biological and medical applications before his need for green chile drives him back to visit New Mexico. Lauren Barr comes to Boston from the tiny town of Pendleton, IN, via the bustling metropolis of Philadelphia where she studied biochemistry and biotechnology at the University of Pennsylvania. Lauren is an avid football fan, and her love of the Indianapolis Colts and their dreamy place kicker Mike Vanderjagt is surpassed only by her hatred of the New England Patriots. When she’s not out expanding her impressive shoe collection or perfecting her margarita recipe, Lauren can be found studying neuroscience in hopes of someday figuring out synaptic transmission at the molecular level. She aspires to be a roadie for U2, but in case that doesn’t work out, she’d also love to be a great PI, professor, and pediatric neurologist. Daniel Herman graduated from MIT in 2004 with a degree in biology. As an undergraduate he performed research in many subfields within neuroscience, including hippocampal learning and memory and cortical development. Daniel’s current biomedical interests are focused around neucontinued on page 3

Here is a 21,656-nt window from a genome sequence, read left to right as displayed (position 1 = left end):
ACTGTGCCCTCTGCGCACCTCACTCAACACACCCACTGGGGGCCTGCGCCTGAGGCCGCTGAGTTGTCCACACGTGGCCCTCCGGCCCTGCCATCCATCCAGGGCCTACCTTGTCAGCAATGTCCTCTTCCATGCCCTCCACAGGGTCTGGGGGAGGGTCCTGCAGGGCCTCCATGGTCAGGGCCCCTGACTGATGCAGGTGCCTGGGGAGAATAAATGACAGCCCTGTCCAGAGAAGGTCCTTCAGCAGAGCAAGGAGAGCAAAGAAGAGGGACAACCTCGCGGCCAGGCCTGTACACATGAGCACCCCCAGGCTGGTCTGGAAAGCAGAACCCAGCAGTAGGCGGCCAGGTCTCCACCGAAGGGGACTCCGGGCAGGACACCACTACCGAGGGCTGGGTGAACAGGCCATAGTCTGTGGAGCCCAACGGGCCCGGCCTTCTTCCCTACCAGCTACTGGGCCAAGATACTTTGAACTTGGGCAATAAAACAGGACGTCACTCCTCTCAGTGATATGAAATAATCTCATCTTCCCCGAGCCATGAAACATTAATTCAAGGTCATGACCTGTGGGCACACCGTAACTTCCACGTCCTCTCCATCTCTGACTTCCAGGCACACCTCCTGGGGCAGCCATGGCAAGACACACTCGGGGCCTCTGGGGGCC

New Head of MD-PhD Social Sciences Track Appointed Allan Brandt, PhD, Amalie Moses Kass Professor of the History of Medicine was appointed in January as Director for the social sciences track of the MD-PhD Program. Dr. Chris A. Walsh continues to be the Director for the basic sciences track. Linda Burnley, Director of Administration and Finance, will lead the administrative efforts of both tracks. See Harvard Medical School “Focus,” April 8, 2005 issue for more details.